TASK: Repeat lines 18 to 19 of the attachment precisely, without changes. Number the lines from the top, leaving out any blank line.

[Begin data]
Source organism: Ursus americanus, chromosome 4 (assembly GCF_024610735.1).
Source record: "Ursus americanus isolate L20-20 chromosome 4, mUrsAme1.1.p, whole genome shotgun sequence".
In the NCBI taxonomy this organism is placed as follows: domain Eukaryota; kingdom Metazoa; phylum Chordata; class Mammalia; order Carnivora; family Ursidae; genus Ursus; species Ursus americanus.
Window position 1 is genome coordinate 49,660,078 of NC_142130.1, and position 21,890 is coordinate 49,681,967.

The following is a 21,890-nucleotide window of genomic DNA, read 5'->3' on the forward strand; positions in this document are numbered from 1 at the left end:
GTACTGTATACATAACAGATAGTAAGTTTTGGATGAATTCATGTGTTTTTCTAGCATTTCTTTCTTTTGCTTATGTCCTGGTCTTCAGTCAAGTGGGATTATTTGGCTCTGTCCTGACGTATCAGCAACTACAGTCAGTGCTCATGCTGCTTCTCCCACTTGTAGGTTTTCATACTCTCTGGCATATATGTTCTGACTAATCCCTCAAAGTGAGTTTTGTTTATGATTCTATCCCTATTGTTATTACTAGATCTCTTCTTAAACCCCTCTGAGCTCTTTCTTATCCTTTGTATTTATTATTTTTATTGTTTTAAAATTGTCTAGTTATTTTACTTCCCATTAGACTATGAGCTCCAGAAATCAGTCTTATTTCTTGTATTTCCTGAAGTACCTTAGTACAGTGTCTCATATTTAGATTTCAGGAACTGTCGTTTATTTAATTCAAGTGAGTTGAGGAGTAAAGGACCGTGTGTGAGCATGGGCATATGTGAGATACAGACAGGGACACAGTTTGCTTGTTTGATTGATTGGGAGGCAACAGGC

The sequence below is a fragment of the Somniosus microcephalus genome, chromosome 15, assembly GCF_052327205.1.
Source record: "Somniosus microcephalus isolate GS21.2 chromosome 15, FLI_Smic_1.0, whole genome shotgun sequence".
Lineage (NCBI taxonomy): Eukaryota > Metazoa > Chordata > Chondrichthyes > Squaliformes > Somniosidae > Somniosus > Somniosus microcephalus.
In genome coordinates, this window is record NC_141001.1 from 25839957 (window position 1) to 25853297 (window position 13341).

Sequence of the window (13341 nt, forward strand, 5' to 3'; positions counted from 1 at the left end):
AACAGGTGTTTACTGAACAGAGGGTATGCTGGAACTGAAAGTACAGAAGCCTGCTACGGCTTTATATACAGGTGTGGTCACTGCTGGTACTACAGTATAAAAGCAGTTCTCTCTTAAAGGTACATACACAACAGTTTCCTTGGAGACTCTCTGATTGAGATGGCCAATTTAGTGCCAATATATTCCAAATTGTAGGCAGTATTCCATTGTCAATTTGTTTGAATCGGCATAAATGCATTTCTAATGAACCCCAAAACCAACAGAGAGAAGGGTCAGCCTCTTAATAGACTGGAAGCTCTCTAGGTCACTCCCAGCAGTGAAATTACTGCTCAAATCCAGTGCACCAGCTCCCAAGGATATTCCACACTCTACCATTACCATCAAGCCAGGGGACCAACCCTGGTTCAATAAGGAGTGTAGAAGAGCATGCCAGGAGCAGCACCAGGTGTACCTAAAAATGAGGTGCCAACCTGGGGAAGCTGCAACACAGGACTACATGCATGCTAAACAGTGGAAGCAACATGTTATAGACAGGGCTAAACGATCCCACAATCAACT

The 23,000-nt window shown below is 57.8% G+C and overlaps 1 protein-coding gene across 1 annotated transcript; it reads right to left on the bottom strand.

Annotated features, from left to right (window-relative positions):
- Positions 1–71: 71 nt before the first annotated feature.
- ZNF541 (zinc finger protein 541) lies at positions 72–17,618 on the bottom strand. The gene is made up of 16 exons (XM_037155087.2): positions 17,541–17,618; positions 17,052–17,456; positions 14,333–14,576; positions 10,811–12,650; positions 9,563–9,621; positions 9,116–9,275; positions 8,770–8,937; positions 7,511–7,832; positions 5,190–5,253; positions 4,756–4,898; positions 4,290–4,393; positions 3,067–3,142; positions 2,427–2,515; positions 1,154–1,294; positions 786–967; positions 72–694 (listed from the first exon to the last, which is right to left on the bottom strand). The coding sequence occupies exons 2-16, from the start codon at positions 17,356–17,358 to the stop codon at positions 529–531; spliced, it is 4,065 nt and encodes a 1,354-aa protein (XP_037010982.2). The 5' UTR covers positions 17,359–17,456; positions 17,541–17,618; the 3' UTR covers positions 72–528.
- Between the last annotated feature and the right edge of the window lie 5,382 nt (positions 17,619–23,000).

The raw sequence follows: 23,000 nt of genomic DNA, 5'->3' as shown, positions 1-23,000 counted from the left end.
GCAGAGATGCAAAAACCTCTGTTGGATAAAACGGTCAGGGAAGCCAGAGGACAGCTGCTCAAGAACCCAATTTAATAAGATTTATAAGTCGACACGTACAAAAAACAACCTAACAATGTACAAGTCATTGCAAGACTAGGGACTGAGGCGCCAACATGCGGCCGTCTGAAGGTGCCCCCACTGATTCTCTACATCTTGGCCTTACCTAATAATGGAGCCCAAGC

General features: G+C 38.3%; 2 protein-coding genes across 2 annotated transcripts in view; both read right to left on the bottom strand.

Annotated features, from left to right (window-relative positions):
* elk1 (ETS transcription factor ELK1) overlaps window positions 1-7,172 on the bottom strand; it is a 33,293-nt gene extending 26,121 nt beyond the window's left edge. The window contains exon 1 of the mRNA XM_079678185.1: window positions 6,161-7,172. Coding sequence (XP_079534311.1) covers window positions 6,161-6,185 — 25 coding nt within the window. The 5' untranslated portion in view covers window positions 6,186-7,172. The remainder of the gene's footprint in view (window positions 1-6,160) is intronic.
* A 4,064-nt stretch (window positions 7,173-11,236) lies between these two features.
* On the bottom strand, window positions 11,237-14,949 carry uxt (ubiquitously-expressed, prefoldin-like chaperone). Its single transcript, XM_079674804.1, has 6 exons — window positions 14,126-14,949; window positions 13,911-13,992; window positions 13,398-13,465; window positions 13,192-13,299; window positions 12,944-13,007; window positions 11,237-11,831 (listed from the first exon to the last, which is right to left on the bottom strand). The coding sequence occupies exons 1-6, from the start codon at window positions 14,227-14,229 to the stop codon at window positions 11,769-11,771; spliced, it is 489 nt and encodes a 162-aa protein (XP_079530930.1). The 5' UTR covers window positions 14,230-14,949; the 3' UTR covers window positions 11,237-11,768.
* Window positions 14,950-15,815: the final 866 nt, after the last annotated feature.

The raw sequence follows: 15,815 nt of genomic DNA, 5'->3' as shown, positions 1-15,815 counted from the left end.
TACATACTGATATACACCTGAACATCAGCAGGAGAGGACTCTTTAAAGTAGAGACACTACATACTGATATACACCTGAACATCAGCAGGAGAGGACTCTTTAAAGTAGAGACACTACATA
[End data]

The raw sequence follows: 23,000 nt of genomic DNA, 5'->3' as shown, positions 1-23,000 counted from the left end.
GCAGAGATGCAAAAACCTCTGTTGGATAAAACGGTCAGGGAAGCCAGAGGACAGCTGCTCAAGAACCCAATTTAATAAGATTTATAAGTCGACACGTACAAAAAACAACCTAACAATGTACAAGTCATTGCAAGACTAGGGACTGAGGCGCCAACATGCGGCCGTCTGAAGGTGCCCCCACTGATTCTCTACATCTTGGCCTTACCTAATAATGGAGCCCAAGC